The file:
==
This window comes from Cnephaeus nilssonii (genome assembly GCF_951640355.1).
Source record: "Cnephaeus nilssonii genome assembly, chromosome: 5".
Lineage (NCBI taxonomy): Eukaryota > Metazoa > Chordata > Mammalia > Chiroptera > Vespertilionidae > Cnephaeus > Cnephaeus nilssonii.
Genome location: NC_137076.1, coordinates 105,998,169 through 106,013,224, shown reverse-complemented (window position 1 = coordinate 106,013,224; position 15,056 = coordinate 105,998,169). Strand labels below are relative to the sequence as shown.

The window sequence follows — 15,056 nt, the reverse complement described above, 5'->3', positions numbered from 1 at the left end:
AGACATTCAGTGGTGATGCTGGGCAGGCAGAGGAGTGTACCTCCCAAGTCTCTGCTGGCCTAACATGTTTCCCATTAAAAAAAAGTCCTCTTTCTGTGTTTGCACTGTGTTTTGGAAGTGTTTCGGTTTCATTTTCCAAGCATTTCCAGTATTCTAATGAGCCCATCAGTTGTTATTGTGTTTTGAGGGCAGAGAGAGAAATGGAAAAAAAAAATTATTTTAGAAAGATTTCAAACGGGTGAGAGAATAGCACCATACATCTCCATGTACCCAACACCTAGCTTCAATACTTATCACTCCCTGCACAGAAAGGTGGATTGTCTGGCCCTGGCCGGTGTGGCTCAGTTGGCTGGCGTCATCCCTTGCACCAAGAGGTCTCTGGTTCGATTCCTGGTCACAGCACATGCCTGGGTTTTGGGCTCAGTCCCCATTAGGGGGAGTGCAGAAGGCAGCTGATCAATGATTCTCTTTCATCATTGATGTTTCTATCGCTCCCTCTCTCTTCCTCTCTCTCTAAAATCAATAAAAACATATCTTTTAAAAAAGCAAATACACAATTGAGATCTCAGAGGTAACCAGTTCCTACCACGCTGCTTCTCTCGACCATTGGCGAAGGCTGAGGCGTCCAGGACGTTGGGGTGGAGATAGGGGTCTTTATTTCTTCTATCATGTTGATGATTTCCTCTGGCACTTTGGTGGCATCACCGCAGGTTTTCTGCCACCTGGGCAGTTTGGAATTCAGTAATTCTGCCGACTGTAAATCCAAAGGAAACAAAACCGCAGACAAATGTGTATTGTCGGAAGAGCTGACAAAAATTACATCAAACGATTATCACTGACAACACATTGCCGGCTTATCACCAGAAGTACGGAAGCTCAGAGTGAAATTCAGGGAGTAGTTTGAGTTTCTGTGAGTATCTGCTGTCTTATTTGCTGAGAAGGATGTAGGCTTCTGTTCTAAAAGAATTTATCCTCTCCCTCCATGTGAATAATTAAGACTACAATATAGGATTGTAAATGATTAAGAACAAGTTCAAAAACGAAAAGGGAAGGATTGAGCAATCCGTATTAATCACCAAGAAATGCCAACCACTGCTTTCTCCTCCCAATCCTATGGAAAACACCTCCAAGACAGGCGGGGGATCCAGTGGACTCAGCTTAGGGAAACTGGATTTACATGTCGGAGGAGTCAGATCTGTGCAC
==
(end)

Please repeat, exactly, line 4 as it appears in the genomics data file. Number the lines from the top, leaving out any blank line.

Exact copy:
Genome location: NC_137076.1, coordinates 105,998,169 through 106,013,224, shown reverse-complemented (window position 1 = coordinate 106,013,224; position 15,056 = coordinate 105,998,169). Strand labels below are relative to the sequence as shown.